Children need every preventive measure available to keep their oral health in top condition, which can include dental sealants. When it comes to children’s dental health, tooth decay remains the leading problem affecting children. The dentist uses dental sealants to protect a child’s teeth from the harmful effects of cavities. Continue reading to find answers to commonly asked questions.
What are dental sealants?
A sealant is a transparent plastic varnish that covers the chewing surfaces of the back-row teeth: molars and premolars. They have grooves (pits and fissures) that make them harder to clean and more prone to cavities. Dental sealants protect the grooves by providing a smoother surface that makes plaque and food debris slide off the teeth more easily.
How will the dentist apply dental sealants?
The process lasts only a few minutes. The dentist will clean the child’s teeth before applying a conditioning solution over the chewing area. This liquid etches the surface to allow the sealant to adhere to the tooth. The dentist will clean the liquid and paint the sealant over the teeth. Afterward, they will harden it over the tooth using a curing light. After the sealant hardens, it becomes a hard plastic coating, and the patient can chew with their teeth again.
Does the process hurt?
The procedure is not painful. For children who have dental anxiety, the dentist will try to make them as comfortable as possible. Placing dental sealants is non-invasive and requires no recovery period.
How long do sealants last?
Sealants are not meant to be a permanent solution, so patients still need to come to the dental office for a routine checkup. The dentist will be able to check if the sealants are intact or compromised. With adequate care, sealants can survive up to nine years or more. If necessary, broken sealants can be restored.
When should someone get sealants?
As soon as the child’s premolars and molars start to come in, parents need to visit the dentist about getting sealants. The earlier the sealants are applied, the earlier they can shield the back teeth from getting tooth decay. The first application of sealants happens when the child is around six, when the first molars develop. After the second set of molars erupt (often around age 12 or 13), then the child can come in for sealants.
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Can adults also get dental sealants?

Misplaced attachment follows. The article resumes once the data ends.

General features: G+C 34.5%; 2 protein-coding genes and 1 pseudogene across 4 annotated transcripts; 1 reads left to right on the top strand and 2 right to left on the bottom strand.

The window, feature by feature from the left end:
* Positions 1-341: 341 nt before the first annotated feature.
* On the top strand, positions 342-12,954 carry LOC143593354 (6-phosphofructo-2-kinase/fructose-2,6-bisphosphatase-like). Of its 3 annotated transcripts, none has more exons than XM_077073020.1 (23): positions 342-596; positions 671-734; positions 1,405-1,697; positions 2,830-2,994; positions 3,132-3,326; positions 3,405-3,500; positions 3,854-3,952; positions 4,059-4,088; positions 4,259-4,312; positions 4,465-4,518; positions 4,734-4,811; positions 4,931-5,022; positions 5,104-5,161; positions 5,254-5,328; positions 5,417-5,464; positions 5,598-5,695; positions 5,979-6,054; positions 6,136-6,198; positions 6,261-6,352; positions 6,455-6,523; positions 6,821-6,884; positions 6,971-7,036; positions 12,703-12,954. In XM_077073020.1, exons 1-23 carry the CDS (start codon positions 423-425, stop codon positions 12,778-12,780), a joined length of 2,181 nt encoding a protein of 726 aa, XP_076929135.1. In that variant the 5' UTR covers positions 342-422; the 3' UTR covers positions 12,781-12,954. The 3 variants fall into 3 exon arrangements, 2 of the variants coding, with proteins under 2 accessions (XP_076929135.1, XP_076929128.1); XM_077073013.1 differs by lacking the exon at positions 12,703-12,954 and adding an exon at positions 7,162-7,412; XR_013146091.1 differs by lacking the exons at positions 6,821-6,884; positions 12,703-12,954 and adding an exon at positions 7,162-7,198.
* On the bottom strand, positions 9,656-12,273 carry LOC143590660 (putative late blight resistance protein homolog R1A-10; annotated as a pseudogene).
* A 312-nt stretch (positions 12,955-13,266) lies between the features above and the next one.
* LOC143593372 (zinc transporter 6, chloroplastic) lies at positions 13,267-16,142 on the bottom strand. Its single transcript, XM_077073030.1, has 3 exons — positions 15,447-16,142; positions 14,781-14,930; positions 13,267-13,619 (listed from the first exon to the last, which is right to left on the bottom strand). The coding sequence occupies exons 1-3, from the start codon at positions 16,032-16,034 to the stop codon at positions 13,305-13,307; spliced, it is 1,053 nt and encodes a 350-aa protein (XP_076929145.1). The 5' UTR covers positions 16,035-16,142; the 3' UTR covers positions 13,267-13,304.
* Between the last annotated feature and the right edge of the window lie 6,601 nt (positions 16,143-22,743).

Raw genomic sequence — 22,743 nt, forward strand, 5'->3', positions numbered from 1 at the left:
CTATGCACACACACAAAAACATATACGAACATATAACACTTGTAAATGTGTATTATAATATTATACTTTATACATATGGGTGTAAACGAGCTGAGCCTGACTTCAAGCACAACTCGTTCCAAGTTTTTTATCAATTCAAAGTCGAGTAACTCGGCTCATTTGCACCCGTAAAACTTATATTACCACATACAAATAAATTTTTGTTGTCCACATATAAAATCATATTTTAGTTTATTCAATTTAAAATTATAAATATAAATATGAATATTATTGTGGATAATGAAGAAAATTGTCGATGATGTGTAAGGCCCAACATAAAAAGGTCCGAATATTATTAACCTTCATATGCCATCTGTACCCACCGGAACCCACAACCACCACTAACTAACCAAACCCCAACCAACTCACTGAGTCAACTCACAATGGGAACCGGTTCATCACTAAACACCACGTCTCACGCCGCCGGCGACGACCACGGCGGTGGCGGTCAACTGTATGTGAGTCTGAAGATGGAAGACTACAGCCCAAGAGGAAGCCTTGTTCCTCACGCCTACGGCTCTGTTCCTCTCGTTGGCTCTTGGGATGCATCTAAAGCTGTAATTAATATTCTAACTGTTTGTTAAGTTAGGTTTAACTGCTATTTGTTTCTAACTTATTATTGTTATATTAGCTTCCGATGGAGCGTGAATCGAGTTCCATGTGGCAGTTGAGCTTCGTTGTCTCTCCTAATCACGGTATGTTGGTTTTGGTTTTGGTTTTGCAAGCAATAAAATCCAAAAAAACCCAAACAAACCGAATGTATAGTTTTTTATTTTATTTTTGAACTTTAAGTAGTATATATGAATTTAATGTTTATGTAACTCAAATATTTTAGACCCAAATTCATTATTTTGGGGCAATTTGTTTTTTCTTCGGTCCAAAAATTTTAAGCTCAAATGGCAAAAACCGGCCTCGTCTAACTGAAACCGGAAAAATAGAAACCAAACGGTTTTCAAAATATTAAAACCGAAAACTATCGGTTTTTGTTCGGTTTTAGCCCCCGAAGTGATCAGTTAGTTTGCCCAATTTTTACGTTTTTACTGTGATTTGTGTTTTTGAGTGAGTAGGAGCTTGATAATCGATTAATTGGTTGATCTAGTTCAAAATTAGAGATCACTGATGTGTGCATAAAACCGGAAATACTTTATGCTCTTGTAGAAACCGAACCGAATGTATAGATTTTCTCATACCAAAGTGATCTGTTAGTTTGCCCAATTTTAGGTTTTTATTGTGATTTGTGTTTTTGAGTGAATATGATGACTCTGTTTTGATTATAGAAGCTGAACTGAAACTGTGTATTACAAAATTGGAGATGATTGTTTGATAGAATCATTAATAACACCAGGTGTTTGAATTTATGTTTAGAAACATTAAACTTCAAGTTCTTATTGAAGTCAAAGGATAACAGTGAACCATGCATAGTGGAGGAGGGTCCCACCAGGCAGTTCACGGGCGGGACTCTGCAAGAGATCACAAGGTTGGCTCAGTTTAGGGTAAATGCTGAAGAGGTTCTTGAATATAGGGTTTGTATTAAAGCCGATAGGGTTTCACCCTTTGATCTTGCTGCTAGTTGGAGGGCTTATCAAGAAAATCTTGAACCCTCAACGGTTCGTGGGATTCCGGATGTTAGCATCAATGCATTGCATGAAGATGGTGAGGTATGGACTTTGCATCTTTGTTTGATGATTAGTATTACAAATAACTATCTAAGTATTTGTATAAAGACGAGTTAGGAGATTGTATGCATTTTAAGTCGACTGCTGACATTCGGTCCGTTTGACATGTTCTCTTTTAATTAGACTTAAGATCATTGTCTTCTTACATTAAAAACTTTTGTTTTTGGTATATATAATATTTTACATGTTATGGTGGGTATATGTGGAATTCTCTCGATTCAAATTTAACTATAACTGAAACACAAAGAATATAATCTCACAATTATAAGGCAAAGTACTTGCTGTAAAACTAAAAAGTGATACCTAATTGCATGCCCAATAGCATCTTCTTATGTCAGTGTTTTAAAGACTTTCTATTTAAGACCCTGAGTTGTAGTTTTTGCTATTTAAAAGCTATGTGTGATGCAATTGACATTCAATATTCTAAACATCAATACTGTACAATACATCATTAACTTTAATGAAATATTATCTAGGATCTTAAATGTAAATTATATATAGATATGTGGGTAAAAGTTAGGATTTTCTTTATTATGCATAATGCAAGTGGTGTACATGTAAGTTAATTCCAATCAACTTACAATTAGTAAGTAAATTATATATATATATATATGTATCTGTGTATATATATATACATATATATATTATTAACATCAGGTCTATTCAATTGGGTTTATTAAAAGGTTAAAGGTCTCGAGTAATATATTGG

Although it is rare, adults who are prone to cavities can also get dental sealants on teeth that have not been filled or previously covered in sealants.
Is fluoride still necessary after getting dental sealants?
Yes. Dental sealants are only effective for the surface of the teeth they cover. Fluoride helps protect other areas of the teeth by remineralizing the enamel and fortifying it against cavities.
If you are interested in providing dental sealants for your child to protect their oral health, book a consultation appointment with the dentist. They will be happy to answer any questions you have about the process.
Request an appointment or call Family Choice Dental at 505-634-5657 for an appointment in our Albuquerque office.
Dental sealant placement forms a barrier between the teeth and the substances that can cause tooth decay. It is a powerful tool to prevent tooth decay, especially in children. However, it is not a substitute for good oral hygiene. Patients with sealants still need to brush and floss on a daily basis and see a…
In many situations, dentists successfully utilize dental sealants to protect a patient's teeth from harmful decay. This simple preventative treatment is typically recommended for younger children but can also be helpful for adults as well. In fact, some dental professionals suggest sealants for adults with healthy teeth approaching middle and advanced age. While a wide…
Besides good oral hygiene and regular dental checkups, dental sealants are another preventive measure that protects the teeth against decay. Tooth cavities or decay remains the most common childhood disease in the United States. Despite the importance of dental sealants, many parents do not know about their purpose and how they work to protect a…